North Korea has claimed an Australian student living in North Korea committed espionage and spread propaganda while living in the country.
The hermit nation claimed on Saturday that Alek Sigley had spread anti-Pyongyang propaganda by providing photos and other materials to news outlets with critical views toward North Korea.
‘Investigation revealed that at the instigation of the NK News and other anti-DPRK media he handed over several times the data and photos he collected and analysed while combing Pyongyang by making use of the identity card of a foreign student,’ the North’s Korean Central News Agency (KCNA) said.
The news agency said the North expelled Mr Sigley out of ‘humanitarian leniency.’
‘He honestly admitted his spying acts of systematically collecting and offering data about the domestic situation of the DPRK and repeatedly asked for pardon, apologising for encroachment upon the sovereignty of the DPRK,’ the agency said.
Mr Sigley, who had been held in North Korea since June 25, was released and arrived in Tokyo on Thursday telling reporters he was in ‘very good’ condition, but without saying what happened to him.
He had been studying at a Pyongyang university and guiding tours in the North Korean capital before disappearing from social media and lost contact with family and friends.
KCNA said Mr Sigley, who was caught ‘red-handed’ by a ‘relevant institution’ of the North on June 25, had abused his status as a student by ‘combing’ through Pyongyang and providing photos and other information to news sites such as NK News and other ‘anti-DPRK’ media, a reference to the North’s formal name, the Democratic People’s Republic of Korea.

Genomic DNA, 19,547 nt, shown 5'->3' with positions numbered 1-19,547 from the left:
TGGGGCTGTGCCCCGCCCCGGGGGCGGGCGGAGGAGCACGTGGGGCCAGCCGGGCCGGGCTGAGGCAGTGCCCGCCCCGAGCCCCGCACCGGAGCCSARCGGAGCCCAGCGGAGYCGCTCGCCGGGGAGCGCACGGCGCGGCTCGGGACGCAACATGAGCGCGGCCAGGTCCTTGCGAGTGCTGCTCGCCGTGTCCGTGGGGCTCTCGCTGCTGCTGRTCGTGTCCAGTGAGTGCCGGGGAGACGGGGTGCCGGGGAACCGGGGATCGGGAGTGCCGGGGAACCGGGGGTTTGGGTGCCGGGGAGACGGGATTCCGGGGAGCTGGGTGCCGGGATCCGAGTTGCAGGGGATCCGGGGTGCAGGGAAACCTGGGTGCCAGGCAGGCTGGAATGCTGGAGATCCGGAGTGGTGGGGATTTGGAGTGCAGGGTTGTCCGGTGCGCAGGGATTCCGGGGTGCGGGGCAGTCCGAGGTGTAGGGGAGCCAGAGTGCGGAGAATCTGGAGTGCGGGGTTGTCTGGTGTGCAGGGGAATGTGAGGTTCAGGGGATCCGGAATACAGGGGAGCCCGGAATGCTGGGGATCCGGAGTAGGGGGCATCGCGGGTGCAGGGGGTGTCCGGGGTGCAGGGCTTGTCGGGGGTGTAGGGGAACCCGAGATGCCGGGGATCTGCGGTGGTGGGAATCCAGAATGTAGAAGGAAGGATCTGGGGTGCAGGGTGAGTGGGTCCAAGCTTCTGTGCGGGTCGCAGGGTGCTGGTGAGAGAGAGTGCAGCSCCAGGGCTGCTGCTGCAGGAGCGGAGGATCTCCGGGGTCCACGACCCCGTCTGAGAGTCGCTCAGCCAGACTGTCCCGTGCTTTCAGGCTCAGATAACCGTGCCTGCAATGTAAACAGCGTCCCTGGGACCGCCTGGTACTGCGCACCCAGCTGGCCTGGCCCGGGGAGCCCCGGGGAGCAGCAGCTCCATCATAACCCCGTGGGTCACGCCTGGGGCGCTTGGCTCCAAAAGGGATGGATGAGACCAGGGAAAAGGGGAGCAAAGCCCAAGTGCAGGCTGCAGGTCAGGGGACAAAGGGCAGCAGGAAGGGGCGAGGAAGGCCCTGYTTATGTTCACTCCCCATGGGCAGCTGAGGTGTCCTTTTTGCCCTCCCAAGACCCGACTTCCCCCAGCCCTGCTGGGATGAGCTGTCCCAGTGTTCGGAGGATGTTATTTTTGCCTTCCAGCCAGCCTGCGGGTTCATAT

The North had not commented on Mr Sigley before Saturday.
Mr Sigley was released by North Korea following intervention by Swedish diplomats and travelled to Beijing, before he went to Tokyo to reunite with his Japanese wife, who he married in Pyongyang last year.
During his time in North Korea, Mr Sigley often shared details about his life in Pyongyang through social media and the website of his travel agency, Tongil Tours.
He was known to frequently challeng negative outside perceptions about the North and at times boasting about the extraordinary freedom he had as one of the few foreign students living there.
He also wrote op-eds and essays that appeared in the Western media, including NK News, although none of them seemed outwardly critical about the North’s government and political system.
North Korea has been accused in the past of detaining Westerners and using them as political pawns to gain concessions.
Mr Sigley’s father, Gary Sigley, a professor of Asian studies at the University of Western Australia, said his son was treated well in North Korea.
It was a much happier outcome than the case of American college student Otto Warmbier, who was convicted of attempting to steal a propaganda poster and imprisoned in North Korea.
Warmbier died shortly after being sent back home to the U.S. in a vegetative state in June 2017.